Everyone knew that the numbers would be bad. The only question was, “How bad will they really be?” Now we know.
On Thursday the Minnesota Department of Employment and Economic Development (DEED) released its latest monthly jobs report showing that the state’s unemployment rate hit 8.1 percent for the month of April.
Minnesota lost 387,894 total jobs year-over-year, a 13.1 percent drop.
Job losses hammered every sector. The leisure and hospitality industry was hit the hardest with a year-over-year loss of 148,593 jobs. Compared to a year ago, manufacturing lost 25,635 jobs and the construction industry shed 12,464 jobs. Education and health services lost 60,826 jobs year-over-year. Even the government sector lost workers, dropping 26,221 jobs compared to a year ago.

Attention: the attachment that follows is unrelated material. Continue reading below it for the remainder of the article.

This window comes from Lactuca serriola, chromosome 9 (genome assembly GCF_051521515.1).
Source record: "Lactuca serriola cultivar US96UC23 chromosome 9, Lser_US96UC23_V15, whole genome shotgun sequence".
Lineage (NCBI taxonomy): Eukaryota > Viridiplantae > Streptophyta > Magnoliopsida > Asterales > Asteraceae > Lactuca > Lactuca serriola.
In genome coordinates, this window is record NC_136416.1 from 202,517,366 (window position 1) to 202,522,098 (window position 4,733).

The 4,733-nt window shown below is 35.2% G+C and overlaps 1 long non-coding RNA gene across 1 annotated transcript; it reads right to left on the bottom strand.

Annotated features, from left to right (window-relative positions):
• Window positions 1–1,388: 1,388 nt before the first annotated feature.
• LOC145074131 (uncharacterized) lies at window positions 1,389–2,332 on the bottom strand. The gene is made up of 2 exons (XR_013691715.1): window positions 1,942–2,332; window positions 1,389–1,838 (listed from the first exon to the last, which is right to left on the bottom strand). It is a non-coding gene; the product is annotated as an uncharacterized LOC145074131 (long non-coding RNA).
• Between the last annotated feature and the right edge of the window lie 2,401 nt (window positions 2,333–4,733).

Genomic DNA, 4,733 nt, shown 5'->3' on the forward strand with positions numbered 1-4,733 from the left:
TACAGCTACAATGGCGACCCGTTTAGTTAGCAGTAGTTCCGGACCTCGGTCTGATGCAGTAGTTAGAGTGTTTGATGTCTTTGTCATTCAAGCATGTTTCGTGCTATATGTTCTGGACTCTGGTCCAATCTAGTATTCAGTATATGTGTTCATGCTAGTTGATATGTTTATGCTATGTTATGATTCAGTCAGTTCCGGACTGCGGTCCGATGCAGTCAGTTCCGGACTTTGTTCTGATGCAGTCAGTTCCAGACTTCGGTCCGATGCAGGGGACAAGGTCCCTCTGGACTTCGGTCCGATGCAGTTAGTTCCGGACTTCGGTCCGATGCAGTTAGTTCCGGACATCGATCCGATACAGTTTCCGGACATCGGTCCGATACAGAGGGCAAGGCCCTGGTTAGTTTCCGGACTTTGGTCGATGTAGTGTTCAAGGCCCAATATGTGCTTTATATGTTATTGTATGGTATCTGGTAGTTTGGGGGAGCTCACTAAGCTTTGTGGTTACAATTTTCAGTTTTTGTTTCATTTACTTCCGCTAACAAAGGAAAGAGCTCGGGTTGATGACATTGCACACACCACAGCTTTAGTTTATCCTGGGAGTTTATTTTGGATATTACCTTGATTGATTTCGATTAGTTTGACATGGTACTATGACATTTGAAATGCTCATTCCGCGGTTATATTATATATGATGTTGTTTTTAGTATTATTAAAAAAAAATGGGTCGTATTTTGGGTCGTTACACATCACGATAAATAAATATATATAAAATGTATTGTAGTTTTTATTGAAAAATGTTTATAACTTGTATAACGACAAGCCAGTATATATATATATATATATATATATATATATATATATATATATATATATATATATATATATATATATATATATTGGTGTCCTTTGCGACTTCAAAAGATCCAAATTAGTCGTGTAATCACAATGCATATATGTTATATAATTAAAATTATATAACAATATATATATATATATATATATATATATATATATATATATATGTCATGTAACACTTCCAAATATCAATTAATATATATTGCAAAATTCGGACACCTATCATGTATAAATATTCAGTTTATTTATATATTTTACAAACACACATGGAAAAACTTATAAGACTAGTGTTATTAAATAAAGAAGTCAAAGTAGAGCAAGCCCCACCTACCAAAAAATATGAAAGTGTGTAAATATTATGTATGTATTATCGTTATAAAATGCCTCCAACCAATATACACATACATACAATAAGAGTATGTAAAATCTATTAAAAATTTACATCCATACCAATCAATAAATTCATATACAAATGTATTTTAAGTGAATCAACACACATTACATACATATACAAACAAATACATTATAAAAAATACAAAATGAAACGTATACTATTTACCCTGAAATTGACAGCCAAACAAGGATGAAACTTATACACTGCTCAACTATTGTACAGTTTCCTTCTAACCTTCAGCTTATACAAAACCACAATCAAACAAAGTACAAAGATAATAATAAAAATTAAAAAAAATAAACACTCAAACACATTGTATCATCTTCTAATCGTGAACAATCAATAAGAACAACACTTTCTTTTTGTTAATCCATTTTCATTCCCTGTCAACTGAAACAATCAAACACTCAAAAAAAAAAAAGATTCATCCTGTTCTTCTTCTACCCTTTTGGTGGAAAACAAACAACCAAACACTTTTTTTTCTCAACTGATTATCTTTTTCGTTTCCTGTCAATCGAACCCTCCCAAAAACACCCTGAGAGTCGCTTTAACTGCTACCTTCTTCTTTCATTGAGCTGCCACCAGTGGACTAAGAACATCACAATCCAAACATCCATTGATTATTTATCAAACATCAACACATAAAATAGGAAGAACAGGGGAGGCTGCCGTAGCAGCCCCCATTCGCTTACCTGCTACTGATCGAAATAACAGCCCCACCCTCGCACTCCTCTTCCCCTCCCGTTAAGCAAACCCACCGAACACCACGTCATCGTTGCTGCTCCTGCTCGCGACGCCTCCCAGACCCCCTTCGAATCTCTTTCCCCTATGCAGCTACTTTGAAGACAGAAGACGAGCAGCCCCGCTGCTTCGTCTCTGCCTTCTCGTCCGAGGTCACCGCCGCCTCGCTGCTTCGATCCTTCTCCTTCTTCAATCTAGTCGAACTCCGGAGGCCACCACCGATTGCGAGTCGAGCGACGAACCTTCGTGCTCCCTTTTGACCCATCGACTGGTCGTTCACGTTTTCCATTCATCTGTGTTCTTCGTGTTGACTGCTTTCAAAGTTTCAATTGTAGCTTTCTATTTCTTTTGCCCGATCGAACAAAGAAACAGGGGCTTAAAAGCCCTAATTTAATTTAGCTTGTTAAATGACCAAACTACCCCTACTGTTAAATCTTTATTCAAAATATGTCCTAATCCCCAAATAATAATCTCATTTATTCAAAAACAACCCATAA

According to the latest statistics from DEED a total of 695,156 Minnesotans have applied for unemployment insurance benefits since March 16.
Those numbers suggest that the unemployment rate should be even higher.
DEED addressed the apparent disparity in its press release: “Unemployment Insurance applicant data does not match unemployment data for several reasons. One key reason is that workers can apply for and receive unemployment benefits if their hours have been cut but they are still working. Such workers would not be counted as unemployed in the official unemployment rate. In the official rate, if a person works even one hour a week they are counted as employed, not unemployed.”
DEED previously reported a state unemployment rate of 3.2 percent for January, 3.1 percent for February, and a revised 2.9 percent for March.
New federal data released on Thursday morning showed that another 2.4 million Americans filed for jobless benefits last week. The latest filings mean that 38.6 million workers have filed for unemployment benefits since mid-March when the impact of government-ordered shutdowns and economic fallout from Covid-19 began to take hold.
Earlier this month the U.S. Bureau of Labor Statistics reported the national unemployment rate at 14.7 percent for April – the highest unemployment rate ever seen in federal data going back to 1948.